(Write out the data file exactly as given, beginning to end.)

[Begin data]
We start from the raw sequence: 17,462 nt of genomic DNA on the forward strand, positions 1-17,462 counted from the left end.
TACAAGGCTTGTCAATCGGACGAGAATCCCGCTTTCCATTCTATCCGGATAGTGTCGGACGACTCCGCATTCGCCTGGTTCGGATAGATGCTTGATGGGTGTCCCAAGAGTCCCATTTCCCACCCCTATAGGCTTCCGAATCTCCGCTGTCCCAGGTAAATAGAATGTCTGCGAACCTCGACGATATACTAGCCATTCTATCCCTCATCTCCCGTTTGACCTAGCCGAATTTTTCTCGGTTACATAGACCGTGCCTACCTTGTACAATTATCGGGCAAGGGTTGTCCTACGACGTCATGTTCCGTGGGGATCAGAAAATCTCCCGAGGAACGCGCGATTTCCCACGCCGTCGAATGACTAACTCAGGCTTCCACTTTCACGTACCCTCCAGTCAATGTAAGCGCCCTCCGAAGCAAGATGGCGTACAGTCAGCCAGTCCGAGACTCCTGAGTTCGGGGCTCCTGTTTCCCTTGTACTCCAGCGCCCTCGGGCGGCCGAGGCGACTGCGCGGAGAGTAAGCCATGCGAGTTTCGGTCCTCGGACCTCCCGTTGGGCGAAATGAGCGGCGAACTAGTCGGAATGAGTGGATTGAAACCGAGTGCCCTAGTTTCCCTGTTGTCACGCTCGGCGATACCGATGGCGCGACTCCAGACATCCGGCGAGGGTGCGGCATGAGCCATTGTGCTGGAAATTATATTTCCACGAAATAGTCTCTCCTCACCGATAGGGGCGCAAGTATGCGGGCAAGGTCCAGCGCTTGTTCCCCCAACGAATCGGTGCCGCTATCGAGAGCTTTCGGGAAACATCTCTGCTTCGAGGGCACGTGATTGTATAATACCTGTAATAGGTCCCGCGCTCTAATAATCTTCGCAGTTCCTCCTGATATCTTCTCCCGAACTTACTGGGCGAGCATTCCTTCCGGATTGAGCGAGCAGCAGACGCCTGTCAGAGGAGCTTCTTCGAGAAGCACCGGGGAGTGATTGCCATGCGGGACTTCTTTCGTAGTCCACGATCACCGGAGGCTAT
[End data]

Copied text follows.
We start from the raw sequence: 17,462 nt of genomic DNA on the forward strand, positions 1-17,462 counted from the left end.
TACAAGGCTTGTCAATCGGACGAGAATCCCGCTTTCCATTCTATCCGGATAGTGTCGGACGACTCCGCATTCGCCTGGTTCGGATAGATGCTTGATGGGTGTCCCAAGAGTCCCATTTCCCACCCCTATAGGCTTCCGAATCTCCGCTGTCCCAGGTAAATAGAATGTCTGCGAACCTCGACGATATACTAGCCATTCTATCCCTCATCTCCCGTTTGACCTAGCCGAATTTTTCTCGGTTACATAGACCGTGCCTACCTTGTACAATTATCGGGCAAGGGTTGTCCTACGACGTCATGTTCCGTGGGGATCAGAAAATCTCCCGAGGAACGCGCGATTTCCCACGCCGTCGAATGACTAACTCAGGCTTCCACTTTCACGTACCCTCCAGTCAATGTAAGCGCCCTCCGAAGCAAGATGGCGTACAGTCAGCCAGTCCGAGACTCCTGAGTTCGGGGCTCCTGTTTCCCTTGTACTCCAGCGCCCTCGGGCGGCCGAGGCGACTGCGCGGAGAGTAAGCCATGCGAGTTTCGGTCCTCGGACCTCCCGTTGGGCGAAATGAGCGGCGAACTAGTCGGAATGAGTGGATTGAAACCGAGTGCCCTAGTTTCCCTGTTGTCACGCTCGGCGATACCGATGGCGCGACTCCAGACATCCGGCGAGGGTGCGGCATGAGCCATTGTGCTGGAAATTATATTTCCACGAAATAGTCTCTCCTCACCGATAGGGGCGCAAGTATGCGGGCAAGGTCCAGCGCTTGTTCCCCCAACGAATCGGTGCCGCTATCGAGAGCTTTCGGGAAACATCTCTGCTTCGAGGGCACGTGATTGTATAATACCTGTAATAGGTCCCGCGCTCTAATAATCTTCGCAGTTCCTCCTGATATCTTCTCCCGAACTTACTGGGCGAGCATTCCTTCCGGATTGAGCGAGCAGCAGACGCCTGTCAGAGGAGCTTCTTCGAGAAGCACCGGGGAGTGATTGCCATGCGGGACTTCTTTCGTAGTCCACGATCACCGGAGGCTAT